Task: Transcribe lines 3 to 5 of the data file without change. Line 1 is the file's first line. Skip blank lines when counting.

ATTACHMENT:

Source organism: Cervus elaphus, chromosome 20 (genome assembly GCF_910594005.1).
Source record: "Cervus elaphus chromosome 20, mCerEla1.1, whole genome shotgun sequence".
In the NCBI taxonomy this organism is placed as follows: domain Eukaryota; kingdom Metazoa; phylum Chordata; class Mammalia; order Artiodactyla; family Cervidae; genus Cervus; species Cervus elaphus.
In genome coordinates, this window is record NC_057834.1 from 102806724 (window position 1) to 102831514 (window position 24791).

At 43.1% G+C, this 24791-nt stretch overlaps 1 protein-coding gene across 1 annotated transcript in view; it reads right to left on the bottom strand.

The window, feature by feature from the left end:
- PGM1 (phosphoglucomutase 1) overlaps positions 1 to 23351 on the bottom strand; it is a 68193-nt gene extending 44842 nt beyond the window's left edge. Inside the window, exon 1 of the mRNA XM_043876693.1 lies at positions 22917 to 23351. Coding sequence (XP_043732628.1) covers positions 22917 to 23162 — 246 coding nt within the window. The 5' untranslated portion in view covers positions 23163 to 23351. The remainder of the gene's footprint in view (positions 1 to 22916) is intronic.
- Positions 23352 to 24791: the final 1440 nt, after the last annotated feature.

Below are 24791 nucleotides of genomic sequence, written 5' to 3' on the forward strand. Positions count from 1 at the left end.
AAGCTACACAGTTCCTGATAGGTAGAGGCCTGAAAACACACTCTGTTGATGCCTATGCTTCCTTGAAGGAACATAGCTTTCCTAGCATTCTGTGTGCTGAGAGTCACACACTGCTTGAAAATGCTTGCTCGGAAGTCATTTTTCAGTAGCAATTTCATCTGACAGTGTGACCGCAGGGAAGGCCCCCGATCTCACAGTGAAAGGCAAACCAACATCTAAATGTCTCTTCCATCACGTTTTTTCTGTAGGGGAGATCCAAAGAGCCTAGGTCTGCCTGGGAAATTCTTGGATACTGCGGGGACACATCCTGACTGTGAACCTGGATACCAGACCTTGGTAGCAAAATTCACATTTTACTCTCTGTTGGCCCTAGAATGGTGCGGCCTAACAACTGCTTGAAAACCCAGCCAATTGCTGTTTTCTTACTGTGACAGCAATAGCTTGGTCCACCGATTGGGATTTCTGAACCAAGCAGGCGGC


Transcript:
In the NCBI taxonomy this organism is placed as follows: domain Eukaryota; kingdom Metazoa; phylum Chordata; class Mammalia; order Artiodactyla; family Cervidae; genus Cervus; species Cervus elaphus.
In genome coordinates, this window is record NC_057834.1 from 102806724 (window position 1) to 102831514 (window position 24791).

At 43.1% G+C, this 24791-nt stretch overlaps 1 protein-coding gene across 1 annotated transcript in view; it reads right to left on the bottom strand.